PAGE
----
I know I spend a lot of time talking about how this head injury has impacted our family. I hope that I can describe how this event feels, in hopes of telling our story, and so that others can try to understand how different our life is now. I know many other people, police officers included, are also living with a spouse or family member with a head injury, and that those around them struggle to understand how complicated life can now be.
I use the puzzle analogy quite often because it seems to fit when I am describing the many different parts of how people feel. I often use it to describe how Frank’s brain is recovery, and how many different parts there are to make a whole picture.
As we were driving in the car today, I thought of another way that this analogy works. We have the large thousand piece puzzle that Frank is putting together, with pieces under the chairs and tables, or hiding in someone’s hand.
The other puzzle is the five piece puzzle that makes up our family. We are each our own piece, with our own shape. Shapes that have joined together fairly easily throughout the years as our family has grown. Although the pieces do not stay uniform, they fit together relatively easily, joined by consistency, predictability of a family, and understanding of expectations.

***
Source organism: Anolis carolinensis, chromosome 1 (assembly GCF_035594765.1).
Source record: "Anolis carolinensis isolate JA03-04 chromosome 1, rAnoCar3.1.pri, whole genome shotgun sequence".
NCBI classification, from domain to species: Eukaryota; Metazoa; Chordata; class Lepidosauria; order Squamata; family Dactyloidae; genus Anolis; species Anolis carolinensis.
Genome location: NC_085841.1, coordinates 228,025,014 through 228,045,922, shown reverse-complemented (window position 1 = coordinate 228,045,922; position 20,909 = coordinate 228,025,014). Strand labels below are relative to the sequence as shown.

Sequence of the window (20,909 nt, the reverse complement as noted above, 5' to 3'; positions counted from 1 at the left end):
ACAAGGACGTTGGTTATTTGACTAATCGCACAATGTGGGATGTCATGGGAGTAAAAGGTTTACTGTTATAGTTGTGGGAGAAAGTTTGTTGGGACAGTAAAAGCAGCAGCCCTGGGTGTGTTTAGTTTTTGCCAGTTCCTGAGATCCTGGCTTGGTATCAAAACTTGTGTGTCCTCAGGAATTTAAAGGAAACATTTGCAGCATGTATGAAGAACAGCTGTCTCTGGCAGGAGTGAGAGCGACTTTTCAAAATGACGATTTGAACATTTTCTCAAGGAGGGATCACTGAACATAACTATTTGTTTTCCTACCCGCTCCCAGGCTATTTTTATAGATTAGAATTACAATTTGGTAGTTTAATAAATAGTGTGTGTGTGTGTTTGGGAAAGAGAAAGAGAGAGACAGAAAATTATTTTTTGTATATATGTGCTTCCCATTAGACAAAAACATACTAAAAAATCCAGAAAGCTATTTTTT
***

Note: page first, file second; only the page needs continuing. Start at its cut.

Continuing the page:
All of a sudden, the pieces no longer fit easily together. Some still fit with predictable regularity, while others seem to shift, becoming pointy or sharp, and no longer fit together with the other pieces. It is hard to explain to the kids why this happens. Why there is not a fit when in the past there was. Why when a piece may look the same, it doesn’t fit the same as before.
I was told by a wise man recently that most marriages begin to fail at this point. The reason? People think that the relationship should start to easily fall back into place once the person with the TBI looks and acts more themselves. The truth is, the marriage that once was is over. That relationship, and those two people, no longer exist. In their place, with luck, are two people that share the commitment of that relationship, and that are willing to work together to make a new marriage, a different marriage, but a new one.
That is a hard place to be, and sometimes a sad one. But sometimes new is not a bad thing. Sometimes new can be exciting, and challenging, and funny.
I think that new to us is still scary, but the old is floating around us as well. As long as we don’t focus on the old, or rely on the old, the new can carry us along as we begin to understand what the new means.
I don’t know what it means, that’s for sure. But I still try to find the good part at the end of the day, and know that tomorrow is another day to have good new moments.